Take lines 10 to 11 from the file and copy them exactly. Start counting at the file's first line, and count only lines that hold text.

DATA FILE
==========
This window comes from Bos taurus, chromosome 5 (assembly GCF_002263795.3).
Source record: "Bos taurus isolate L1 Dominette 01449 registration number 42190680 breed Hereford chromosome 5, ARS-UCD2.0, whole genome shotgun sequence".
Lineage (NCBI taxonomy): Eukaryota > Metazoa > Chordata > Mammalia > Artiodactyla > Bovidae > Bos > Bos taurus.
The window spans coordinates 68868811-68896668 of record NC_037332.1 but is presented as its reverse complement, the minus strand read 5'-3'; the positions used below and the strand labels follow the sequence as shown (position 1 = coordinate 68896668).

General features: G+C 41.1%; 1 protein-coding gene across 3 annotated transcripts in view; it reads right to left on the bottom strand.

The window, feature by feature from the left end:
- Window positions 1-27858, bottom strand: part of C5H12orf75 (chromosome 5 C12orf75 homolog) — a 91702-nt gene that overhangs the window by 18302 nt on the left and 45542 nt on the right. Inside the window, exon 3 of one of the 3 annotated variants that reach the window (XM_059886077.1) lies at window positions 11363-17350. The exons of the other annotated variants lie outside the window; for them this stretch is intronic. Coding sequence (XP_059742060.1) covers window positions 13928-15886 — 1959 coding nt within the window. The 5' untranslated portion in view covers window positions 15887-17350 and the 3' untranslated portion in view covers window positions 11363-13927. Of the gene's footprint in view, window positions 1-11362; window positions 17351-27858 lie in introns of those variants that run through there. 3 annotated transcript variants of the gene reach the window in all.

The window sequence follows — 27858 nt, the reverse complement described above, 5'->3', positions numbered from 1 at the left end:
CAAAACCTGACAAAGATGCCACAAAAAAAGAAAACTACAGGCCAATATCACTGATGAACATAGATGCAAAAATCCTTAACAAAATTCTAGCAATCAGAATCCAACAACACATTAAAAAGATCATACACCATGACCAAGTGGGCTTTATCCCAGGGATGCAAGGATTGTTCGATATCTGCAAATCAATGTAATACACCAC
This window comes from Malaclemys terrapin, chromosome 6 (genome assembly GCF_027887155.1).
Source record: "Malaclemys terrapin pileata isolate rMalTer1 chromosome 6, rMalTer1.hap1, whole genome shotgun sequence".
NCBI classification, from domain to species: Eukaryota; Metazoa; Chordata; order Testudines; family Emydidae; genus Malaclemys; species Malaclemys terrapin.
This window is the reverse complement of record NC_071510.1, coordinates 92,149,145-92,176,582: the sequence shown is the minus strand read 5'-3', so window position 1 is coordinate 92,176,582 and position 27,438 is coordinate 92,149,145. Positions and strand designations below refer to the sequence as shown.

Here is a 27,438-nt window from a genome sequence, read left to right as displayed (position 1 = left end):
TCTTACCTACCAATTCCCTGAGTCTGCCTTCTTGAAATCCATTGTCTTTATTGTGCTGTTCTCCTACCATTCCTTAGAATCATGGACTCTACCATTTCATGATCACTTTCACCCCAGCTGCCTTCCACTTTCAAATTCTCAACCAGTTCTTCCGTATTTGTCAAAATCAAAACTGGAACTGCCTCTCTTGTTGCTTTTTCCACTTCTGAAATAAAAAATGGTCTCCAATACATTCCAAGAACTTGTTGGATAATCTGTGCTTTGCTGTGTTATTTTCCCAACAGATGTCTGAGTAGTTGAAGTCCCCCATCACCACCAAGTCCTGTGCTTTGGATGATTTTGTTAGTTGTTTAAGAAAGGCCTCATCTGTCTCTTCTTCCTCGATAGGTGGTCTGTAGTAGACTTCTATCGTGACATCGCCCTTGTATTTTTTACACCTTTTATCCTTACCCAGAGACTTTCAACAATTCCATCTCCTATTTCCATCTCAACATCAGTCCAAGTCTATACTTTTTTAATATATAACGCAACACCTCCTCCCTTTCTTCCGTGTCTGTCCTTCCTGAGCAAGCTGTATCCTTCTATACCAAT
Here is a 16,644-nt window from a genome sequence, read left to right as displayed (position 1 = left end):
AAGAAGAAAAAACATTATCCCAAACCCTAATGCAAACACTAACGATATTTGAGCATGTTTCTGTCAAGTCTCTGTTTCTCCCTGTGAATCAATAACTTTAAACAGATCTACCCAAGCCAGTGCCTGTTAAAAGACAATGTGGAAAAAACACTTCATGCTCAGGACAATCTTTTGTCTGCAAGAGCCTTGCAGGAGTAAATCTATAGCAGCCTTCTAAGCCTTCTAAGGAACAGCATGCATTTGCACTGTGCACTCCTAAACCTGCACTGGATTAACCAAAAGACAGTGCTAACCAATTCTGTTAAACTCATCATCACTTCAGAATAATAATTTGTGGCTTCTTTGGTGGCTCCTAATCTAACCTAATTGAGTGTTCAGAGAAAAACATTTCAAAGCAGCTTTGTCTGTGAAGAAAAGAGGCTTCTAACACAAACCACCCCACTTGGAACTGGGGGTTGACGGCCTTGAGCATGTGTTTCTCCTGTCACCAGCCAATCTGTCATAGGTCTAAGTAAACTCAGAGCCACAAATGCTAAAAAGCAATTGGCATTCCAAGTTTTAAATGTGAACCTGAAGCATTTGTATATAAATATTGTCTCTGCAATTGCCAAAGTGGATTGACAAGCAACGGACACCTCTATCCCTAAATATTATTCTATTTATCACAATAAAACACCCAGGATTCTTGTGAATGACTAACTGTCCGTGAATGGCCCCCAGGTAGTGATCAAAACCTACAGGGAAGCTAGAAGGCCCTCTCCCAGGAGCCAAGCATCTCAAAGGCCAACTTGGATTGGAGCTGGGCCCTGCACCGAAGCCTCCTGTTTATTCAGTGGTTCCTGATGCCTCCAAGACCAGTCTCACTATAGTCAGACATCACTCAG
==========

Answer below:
This window comes from Malaclemys terrapin, chromosome 6 (genome assembly GCF_027887155.1).
Source record: "Malaclemys terrapin pileata isolate rMalTer1 chromosome 6, rMalTer1.hap1, whole genome shotgun sequence".